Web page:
As part of this year’s 100th anniversary of the Australian and New Zealand troops landing on the Gallipoli Peninsula in an offensive against the Turkish Army during World War 1, the Ensemble Theatre has developed and is now presenting its production, THE ANZAC PROJECT- HELPING US REMEMBER.
As we all know only too painfully, the campaign was a disastrous one. The troops were largely cannon fodder but the camaraderie, sardonic humour and bravery of the Australian and New Zealand forces launched a legend, henceforth known as the ANZACS that continues to be recognised every 25th April since 1916.
The two new works, commissioned by the Ensemble Theatre for their 2015 season, and written by experienced playwrights Geoffrey Atherton and Vanessa Bates, have many overlaps and similarities in style and content. With them being presented by the same quartet of actors playing quite similar characters, and both directed by Mark Kilmurry, using the same set, there tends to be a blurring of stories and images into one whole.
Both have memorabilia as their starting point – a letter from a WW1 soldier and some medals for Atherton’s DEAR MUM AND DAD and a whistle for Bates’ LIGHTS BEGIN TO FADE. We swing from past to the present with the actors playing an array of characters with rapid transformation and shifts in time and place.
This is all capably and expertly managed by the talented and credentialed cast of four, Eric Beecroft, Anita Hegh, Amy Mathews and David Terry. Verity Hampson’s lighting design and Daryl Willis’ sound design also keep us on track in terms of time and place, keeping the audience in the moment and on task.
It’s just really hard to remember it all. Impressions are what remain – images and moments of focus and heart, plus a strong underlying theme of deception, secrets and heartache.
Letters home are censored and memories could be fever dreaming. What was behind the British disregard for the Australian troops? Who killed the person on the soccer oval? Did he marry the girl back home?
And the sorrow. The grieving mother whose sons have become sacrificial lambs like the ones in the paddock, carnage and massacre on the Gallipoli landing, the plight of irreparably physically and mentally damaged returned soldiers. White feathers.
Atherton’s DEAR MUM AND DAD does have the stylistic distinction of being very reminiscent of Theatre in Education (TIE). Its use of old fashioned jokes, stock characters, references to CJ Dennis and simple set changes managed by a cast of 2 men and 2 women using transformational acting, hurtled me back to the 80’s and 90’s when TIE companies travelled around in vans and set up in all manner of venues and spaces. It felt like a teaching resource with the stilted, didactic manner of an entertaining and informative show designed to fit in the 60 minute timeslot, including student interaction. Even Kilmurry’s set of ragged palings and a few chairs could be easily adapted for transportation.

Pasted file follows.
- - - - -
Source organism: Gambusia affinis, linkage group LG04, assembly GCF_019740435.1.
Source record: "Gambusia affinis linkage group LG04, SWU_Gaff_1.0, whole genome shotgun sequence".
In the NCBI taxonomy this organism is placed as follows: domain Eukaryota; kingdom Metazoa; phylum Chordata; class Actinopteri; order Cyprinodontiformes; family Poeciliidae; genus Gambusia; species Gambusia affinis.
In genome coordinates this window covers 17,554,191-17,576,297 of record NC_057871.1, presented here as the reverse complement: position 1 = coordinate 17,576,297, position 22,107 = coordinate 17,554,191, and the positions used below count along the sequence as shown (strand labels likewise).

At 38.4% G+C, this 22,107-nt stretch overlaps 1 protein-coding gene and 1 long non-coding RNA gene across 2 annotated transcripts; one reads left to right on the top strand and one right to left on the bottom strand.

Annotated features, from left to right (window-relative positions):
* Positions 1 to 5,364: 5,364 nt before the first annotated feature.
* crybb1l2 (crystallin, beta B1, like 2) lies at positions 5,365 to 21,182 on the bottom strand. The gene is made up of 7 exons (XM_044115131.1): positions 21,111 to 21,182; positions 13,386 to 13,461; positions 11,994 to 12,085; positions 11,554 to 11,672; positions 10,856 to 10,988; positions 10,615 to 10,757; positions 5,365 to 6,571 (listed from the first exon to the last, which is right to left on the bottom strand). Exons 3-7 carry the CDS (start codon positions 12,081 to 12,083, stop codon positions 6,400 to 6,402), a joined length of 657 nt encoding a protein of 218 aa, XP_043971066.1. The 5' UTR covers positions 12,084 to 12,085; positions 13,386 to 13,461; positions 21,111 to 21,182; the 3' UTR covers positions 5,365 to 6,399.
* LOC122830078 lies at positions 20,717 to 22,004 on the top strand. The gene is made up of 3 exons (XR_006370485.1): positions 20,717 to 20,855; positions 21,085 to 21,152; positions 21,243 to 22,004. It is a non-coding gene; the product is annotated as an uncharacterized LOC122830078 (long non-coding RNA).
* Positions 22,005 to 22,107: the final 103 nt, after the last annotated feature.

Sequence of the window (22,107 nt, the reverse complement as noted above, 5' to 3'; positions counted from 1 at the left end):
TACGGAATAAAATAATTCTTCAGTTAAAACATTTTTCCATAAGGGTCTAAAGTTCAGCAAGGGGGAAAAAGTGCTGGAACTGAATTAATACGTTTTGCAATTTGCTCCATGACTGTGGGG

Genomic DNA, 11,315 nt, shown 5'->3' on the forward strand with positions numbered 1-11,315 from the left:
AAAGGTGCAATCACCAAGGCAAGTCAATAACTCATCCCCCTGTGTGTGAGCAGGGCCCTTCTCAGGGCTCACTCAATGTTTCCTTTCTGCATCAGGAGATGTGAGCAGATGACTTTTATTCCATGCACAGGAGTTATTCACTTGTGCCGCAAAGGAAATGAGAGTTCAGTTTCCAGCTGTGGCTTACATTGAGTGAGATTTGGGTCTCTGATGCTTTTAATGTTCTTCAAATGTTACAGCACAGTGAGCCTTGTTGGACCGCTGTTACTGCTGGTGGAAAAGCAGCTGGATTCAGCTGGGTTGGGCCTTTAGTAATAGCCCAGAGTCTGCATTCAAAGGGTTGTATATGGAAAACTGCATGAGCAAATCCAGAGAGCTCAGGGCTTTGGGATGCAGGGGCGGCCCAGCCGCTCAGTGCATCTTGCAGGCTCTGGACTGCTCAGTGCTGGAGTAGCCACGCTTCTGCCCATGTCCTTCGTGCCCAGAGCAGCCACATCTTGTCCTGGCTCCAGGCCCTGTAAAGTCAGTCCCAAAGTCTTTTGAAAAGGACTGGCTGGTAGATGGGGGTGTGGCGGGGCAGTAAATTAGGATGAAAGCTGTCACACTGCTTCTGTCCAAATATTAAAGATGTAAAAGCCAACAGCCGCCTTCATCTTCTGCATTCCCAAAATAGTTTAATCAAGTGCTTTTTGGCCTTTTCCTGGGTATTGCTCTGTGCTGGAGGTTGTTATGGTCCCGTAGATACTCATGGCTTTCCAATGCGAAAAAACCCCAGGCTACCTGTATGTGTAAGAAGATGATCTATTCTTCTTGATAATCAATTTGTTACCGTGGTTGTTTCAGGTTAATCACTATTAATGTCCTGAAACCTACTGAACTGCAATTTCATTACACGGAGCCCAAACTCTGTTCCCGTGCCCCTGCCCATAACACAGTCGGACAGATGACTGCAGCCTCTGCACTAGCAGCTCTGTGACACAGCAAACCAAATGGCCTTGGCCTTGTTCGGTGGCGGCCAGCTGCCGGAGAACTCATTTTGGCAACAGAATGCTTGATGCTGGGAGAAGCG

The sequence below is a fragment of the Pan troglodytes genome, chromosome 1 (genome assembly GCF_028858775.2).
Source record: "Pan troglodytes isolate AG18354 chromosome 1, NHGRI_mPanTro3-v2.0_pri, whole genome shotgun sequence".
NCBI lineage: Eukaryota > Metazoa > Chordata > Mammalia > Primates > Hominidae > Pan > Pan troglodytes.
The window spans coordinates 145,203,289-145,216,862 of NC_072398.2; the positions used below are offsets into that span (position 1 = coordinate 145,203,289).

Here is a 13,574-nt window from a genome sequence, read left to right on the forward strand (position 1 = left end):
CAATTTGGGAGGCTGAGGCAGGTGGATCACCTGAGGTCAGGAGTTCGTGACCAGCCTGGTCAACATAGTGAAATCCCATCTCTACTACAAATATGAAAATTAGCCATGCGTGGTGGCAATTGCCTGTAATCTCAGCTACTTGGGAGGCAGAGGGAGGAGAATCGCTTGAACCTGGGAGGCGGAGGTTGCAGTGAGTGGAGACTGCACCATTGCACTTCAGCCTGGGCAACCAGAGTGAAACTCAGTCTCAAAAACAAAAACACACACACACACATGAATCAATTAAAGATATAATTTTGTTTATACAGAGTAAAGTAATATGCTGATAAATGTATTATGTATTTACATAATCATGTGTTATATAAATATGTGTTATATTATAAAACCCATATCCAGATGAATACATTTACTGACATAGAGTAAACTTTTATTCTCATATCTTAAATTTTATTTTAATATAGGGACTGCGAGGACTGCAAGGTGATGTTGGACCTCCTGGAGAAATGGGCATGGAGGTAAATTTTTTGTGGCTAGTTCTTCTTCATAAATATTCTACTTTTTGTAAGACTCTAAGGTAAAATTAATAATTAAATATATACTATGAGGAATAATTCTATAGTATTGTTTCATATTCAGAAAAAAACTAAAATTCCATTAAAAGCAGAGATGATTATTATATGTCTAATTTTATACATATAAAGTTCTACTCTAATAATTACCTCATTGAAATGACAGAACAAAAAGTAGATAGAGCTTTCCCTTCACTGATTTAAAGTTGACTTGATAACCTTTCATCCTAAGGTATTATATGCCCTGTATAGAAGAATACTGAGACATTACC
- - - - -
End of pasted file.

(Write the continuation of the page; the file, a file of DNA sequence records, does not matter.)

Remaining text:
Bates’ THE LIGHT BEGINS TO FADE has a smoother and more contemporary approach and at times borders on black comedy. The old axiom that you have to make them laugh in order to make them cry applies in this piece as she satirises her own kind – scriptwriters. A group of TV writers are tasked with bringing the Gallipoli story to a contemporary audience and the joke is on them. Whether the piece of memorabilia they are using as their starting point is genuine or not really does not matter and, apparently “There are no bad ideas”.
Her writing is more lyrical, at times poetic, and the actors become more fluid and relaxed in this dense work. References to modern day Iran and Iraq are woven in with Orwellian “Sport is War” mothers on the soccer field and the mystery of a single dead body on the oval. This contrasts with the highly atmospheric and evocative representation of the ANZAC troops rowing forth to almost certain death and landing on the beach of the Gallipoli Peninsula to be massacred in their thousands.
It also reinforces that when it comes to telling these stories, the less naturalistic approach can paradoxically be far more powerful and real.
Bates strikes the right balance between satire and nightmarish horror. Once you start exploring these stories you can never escape the depth of grief and enormity of pain and sacrifice experienced by soldiers and their families during WW1. The contrast with 21st century media machines somehow makes it even more powerful.
If in the lead up to April 25 2015 you feel the need to inform yourself or become reminded of some of the details of the events and attitudes of the times, then the Ensemble’s ANZAC Project is a handy project to view. Even if you do struggle to keep the two plays separate, you will come away with a strong sense of the dilemmas faced by soldiers, nurses and families during times of conflict and war. And with even more respect for the great ANZAC Day tradition.
THE ANZAC PROJECT- HELPING US REMEMBER opened at the Ensemble Theatre, 78 McDougall Street, Kirribilli on Thursday 9th April and runs until Saturday 9th May.